Yes, definitely. Your feedback is strengthening Wikcionario. I decided to add elevator as a hyponym here, which seems like a good fit to me. --Romanophile (contributions) 12:19, 23 February 2016 (UTC)

Okay, this is really weird. I could have sworn that I made the Spanish entry for viață a few days ago, but I looked around on the project and found no traces of the entry. There was no copy of it on my hard‐drive either. I think that somehow my brain tricked me into thinking that I had created the entry when I never did. Probably a side‐effect from undersleeping. Anyway, here’s the Spanish version. I know that your Spanish is basic, but it might still be interesting to look at. --Romanophile (contributions) 13:20, 23 February 2016 (UTC)

To be completely honest, my Spanish is much better than I give it credit :-) I took a look at the entry and it seems ok, just did some minor corrections to the expressions. --Robbie SWE (talk) 16:16, 23 February 2016 (UTC)

Does însemna conjugate differently depending on the meaning? --Romanophile (contributions) 20:52, 3 March 2016 (UTC)

@Romanophile Yes, you're right. When the sense is "to mean, to signify", the verb "a însemna" takes the first declension table (eu însemn, el/ea înseamnă etc.), while it takes the second declension table (eu însemnez, el/ea însemnează etc.) when the sense is "to mark, to note". I suspect it has to do with the etymology – while the English article only mentions a Latin etymology, which definitely is true for the first meaning, DEX also mentions în + semn as an alternative to what I believe to be the second sense. I believe it to be a plausible explanation for the second declension. Hope this helped, don't hesitate to contact me again if anything is unclear. --Robbie SWE (talk) 21:35, 3 March 2016 (UTC)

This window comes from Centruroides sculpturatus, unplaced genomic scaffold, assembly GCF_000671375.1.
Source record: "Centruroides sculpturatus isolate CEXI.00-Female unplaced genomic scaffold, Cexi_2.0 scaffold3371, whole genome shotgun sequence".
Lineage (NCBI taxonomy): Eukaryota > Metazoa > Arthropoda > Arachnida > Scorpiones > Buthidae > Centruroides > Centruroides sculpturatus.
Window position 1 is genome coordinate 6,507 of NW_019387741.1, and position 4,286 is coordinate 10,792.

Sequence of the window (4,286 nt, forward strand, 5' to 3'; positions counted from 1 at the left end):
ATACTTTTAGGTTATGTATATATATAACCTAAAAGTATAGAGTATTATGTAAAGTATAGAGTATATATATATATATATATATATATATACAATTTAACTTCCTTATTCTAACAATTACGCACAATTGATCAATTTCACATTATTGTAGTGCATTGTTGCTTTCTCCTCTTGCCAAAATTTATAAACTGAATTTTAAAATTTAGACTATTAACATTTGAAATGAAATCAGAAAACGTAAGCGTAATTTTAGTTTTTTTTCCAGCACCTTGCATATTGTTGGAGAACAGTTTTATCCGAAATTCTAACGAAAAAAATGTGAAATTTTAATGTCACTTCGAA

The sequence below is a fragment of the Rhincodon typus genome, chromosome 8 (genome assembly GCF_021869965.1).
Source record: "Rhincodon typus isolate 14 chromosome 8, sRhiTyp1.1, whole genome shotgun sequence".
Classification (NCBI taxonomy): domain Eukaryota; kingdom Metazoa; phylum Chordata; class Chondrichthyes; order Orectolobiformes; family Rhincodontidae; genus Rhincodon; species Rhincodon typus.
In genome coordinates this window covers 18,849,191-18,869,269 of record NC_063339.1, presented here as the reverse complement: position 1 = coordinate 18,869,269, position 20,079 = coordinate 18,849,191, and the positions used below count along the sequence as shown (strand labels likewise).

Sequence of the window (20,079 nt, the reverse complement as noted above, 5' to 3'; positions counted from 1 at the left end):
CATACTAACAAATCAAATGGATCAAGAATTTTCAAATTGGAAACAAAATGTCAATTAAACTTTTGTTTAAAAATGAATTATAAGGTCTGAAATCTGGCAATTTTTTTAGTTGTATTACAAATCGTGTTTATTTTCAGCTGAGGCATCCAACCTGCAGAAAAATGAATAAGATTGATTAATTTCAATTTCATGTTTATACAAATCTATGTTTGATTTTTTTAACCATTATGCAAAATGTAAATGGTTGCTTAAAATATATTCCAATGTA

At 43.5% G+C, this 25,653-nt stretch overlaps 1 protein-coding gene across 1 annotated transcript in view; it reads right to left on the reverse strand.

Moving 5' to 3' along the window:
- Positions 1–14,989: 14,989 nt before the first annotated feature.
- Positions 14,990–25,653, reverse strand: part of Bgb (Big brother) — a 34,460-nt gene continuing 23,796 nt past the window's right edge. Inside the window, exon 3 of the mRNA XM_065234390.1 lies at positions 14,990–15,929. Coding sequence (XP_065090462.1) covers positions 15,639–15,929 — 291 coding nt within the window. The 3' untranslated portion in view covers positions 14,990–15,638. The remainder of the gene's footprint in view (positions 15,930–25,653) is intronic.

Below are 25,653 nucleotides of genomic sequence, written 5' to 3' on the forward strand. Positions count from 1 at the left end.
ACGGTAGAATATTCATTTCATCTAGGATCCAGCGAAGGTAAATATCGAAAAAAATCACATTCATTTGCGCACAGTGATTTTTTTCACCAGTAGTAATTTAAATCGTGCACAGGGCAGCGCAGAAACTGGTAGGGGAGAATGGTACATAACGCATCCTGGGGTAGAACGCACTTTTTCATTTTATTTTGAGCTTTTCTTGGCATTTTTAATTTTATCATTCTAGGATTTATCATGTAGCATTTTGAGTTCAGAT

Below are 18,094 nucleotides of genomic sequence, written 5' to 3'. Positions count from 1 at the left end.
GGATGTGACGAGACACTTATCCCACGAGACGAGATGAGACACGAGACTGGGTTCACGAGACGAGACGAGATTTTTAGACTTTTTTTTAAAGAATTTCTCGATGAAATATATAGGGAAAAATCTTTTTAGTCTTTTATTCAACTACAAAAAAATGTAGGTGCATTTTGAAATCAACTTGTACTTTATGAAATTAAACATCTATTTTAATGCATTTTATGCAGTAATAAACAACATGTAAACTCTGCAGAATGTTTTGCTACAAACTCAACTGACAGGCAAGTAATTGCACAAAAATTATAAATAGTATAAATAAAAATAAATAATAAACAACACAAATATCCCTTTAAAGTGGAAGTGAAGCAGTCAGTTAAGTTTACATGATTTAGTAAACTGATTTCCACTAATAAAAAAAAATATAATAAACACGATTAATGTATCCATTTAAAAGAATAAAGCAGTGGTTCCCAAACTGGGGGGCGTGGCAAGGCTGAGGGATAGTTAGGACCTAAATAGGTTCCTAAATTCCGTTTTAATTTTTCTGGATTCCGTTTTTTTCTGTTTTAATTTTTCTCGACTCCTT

[4], is the declension correct? --Romanophile (contributions) 18:39, 12 March 2016 (UTC)

@Romanophile looks fine. However, historically, the term has been interpreted as being neuter, therefore resulting in a plural form ending in -e. Don't have a more reliable source than Scriban (1939) though. Considering that the neuter is considered archaic, I wouldn't be all too worried about it. --Robbie SWE (talk) 18:52, 12 March 2016 (UTC)

Do you know any synonyms for ferăstrău? --Romanophile (contributions) 12:24, 13 March 2016 (UTC)

@Romanophile first and foremost we have the variants ferestrău, fierăstrău and herăstrău. As for synonyms, we have a couple of (very) regional words: chimilioară, corzar and firez/firiz (source). --Robbie SWE (talk) 12:30, 13 March 2016 (UTC)
There’s also șegă, but are any of these CFI‐compliant? --Romanophile (contributions) 12:37, 13 March 2016 (UTC)
Hmmm, never heard of șegă before, so thank you for introducing it! The variants are CFI-compliant and I think the synonyms are too. However, I can't provide any citations for the regionalisms because they're not a part of a day-to-day Romanian vocabulary. --Robbie SWE (talk) 13:11, 13 March 2016 (UTC)

I was going to mention this to you earlier, but I di’n’t remember until I had a dream about it. When people misspell words, it helps me find obsolete spellings in other languages, such as this one, so please never learn how to spell perfectly or else I’ll run out of work to do. --Romanophile (contributions) 14:56, 14 March 2016 (UTC)

Are degustare, degustație, gustare, savurare all synonyms (to you)? --Romanophile (contributions) 18:01, 22 March 2016 (UTC)